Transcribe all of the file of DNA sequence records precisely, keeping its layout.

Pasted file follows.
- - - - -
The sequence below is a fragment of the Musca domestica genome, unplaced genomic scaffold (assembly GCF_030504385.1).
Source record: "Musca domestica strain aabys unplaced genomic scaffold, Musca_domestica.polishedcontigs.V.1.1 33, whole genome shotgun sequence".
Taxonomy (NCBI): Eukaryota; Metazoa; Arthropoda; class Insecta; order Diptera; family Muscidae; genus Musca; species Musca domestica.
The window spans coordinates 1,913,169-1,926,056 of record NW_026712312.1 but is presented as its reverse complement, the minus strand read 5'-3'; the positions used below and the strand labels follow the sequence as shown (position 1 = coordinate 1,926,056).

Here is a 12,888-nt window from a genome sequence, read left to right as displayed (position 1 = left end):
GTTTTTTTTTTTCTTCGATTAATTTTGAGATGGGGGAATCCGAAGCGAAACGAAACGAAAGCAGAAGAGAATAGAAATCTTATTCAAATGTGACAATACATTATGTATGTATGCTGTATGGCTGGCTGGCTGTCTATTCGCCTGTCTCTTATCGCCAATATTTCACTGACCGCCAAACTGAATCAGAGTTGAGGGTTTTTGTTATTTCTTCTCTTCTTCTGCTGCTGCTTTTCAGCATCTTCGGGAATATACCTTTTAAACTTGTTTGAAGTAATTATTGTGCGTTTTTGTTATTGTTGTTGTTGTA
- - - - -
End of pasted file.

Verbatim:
The sequence below is a fragment of the Musca domestica genome, unplaced genomic scaffold (assembly GCF_030504385.1).
Source record: "Musca domestica strain aabys unplaced genomic scaffold, Musca_domestica.polishedcontigs.V.1.1 33, whole genome shotgun sequence".
Taxonomy (NCBI): Eukaryota; Metazoa; Arthropoda; class Insecta; order Diptera; family Muscidae; genus Musca; species Musca domestica.
The window spans coordinates 1,913,169-1,926,056 of record NW_026712312.1 but is presented as its reverse complement, the minus strand read 5'-3'; the positions used below and the strand labels follow the sequence as shown (position 1 = coordinate 1,926,056).

Here is a 12,888-nt window from a genome sequence, read left to right as displayed (position 1 = left end):
GTTTTTTTTTTTCTTCGATTAATTTTGAGATGGGGGAATCCGAAGCGAAACGAAACGAAAGCAGAAGAGAATAGAAATCTTATTCAAATGTGACAATACATTATGTATGTATGCTGTATGGCTGGCTGGCTGTCTATTCGCCTGTCTCTTATCGCCAATATTTCACTGACCGCCAAACTGAATCAGAGTTGAGGGTTTTTGTTATTTCTTCTCTTCTTCTGCTGCTGCTTTTCAGCATCTTCGGGAATATACCTTTTAAACTTGTTTGAAGTAATTATTGTGCGTTTTTGTTATTGTTGTTGTTGTA